Observation of the Week, 9/9/17



This group of Haastia pulvinaris plants, seen in New Zealand by @peter_sweetapple, is our Observation of the Week!

Yes, Virginia, that is a plant! peter_sweetapple, a researcher with Landcare Research in New Zealand, found and photographed these Haastia pulvinaris in the northeastern South Island mountains, where they grow in dry, rocky areas. They grow into large hummocks up to 1m x 1m (these are about 30cm, which Peter describes as “quite small”), and in fact are known as “vegetable sheep” due to stories of shepherds hiking out to them, believing they’d found a lost member of their herd.

H. pulvinaris, along with its genus Hastia, are native to New Zealand and are members of the Asteraceae family, also known as the sunflowers and daisies. Peter tells me that a person can sit or stand on these fuzzy wonders without affecting their form, and he explains their structure thusly:

Each ‘mound’ is a single plant comprised of numerous densely packed stems. Each rounded structure on the plant surface is the tip of an individual stem, with woolly appressed leaves packed tightly around the stem tip. Hairs along the leaf margins give the whole plant a velvety texture. The whole structure is a highly evolved adaptation to cold dry conditions; it prevents moisture loss, which is locked up within years worth of dead leaves still attached to the stems and hidden beneath the outer shell of live tightly packed leaves...I encounter these plants, and several other species of similar form, while out tramping (hiking), usually on multi-day excursions to very remote locations.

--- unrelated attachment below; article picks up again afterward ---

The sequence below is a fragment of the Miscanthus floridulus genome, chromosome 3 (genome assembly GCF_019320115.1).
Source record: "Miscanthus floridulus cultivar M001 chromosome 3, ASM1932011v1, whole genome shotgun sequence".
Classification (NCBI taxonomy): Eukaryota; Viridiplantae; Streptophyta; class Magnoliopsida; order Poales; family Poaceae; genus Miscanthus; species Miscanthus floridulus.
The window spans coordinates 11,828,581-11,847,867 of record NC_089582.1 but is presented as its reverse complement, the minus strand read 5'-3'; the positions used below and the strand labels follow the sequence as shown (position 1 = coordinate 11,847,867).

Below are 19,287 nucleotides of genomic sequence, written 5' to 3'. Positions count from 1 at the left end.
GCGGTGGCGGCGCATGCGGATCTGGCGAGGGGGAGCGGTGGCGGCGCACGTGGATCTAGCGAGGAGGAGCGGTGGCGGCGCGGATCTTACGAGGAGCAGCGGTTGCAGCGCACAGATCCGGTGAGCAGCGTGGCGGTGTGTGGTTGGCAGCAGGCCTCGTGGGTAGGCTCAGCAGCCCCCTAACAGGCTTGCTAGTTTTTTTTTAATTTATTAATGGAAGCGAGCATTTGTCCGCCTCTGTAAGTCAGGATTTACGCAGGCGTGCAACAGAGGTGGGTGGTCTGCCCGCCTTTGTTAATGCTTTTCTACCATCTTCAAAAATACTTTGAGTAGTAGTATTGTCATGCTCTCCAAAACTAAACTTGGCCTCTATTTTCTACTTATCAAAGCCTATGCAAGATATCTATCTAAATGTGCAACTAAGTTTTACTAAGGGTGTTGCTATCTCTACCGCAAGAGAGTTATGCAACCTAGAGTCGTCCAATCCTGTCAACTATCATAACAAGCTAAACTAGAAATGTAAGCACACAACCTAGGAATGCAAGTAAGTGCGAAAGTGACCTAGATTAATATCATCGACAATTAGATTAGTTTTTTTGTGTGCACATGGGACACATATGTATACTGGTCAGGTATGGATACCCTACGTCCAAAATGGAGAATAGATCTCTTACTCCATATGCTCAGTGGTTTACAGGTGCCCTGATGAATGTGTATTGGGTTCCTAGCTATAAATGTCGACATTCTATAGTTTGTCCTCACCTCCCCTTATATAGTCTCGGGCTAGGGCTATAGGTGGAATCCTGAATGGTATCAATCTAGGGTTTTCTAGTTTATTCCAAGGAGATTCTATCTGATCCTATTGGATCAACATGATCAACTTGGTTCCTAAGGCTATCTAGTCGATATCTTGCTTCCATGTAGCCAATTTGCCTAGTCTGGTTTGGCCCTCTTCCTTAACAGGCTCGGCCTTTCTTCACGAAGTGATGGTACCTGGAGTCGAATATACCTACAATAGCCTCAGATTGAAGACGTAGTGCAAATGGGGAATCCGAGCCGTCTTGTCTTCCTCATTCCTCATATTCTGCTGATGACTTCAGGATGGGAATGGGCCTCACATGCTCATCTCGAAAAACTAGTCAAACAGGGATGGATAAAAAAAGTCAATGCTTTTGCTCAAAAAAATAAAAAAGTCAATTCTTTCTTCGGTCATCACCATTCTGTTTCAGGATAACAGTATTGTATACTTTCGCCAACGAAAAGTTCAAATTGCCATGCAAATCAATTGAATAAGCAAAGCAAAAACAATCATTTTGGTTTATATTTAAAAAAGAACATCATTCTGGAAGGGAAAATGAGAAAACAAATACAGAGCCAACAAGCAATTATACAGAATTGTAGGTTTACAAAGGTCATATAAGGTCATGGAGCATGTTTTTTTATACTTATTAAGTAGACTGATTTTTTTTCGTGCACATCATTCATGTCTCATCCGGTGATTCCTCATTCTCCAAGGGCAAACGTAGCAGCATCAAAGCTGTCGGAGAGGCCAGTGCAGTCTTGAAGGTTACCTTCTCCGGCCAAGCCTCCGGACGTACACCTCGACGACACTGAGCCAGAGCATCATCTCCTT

For his research, Peter studies “introduced mammalian pests in native forests, particularly herbivores , their diets, impacts and management,” and uploaded this observation via NatureWatchNZ, iNaturalist’s sister site in New Zealand. While he’s fairly new to it, he says “ it’s been interesting to see a bunch of people (mainly colleagues) I know and what they are doing on the site. I’m primarily interested in native Alpine and Forest flora but one local ecologist (literally lives just up the road) posts a lot of weed observation, which has made me look more closely at the local weeds.”

- by Tony Iwane


- Here are all 54 observations of Hastia plants on iNaturalist - they really are remarkable.

- Check out a lengthy (of course) New Yorker article about the impact of invasive organisms (especially mammals) on New Zealand’s wildlife.

- Landcare Research has a nice little NatureWatchNZ video on their website.

Posted by tiwane tiwane, September 09, 2017 06:57 PM

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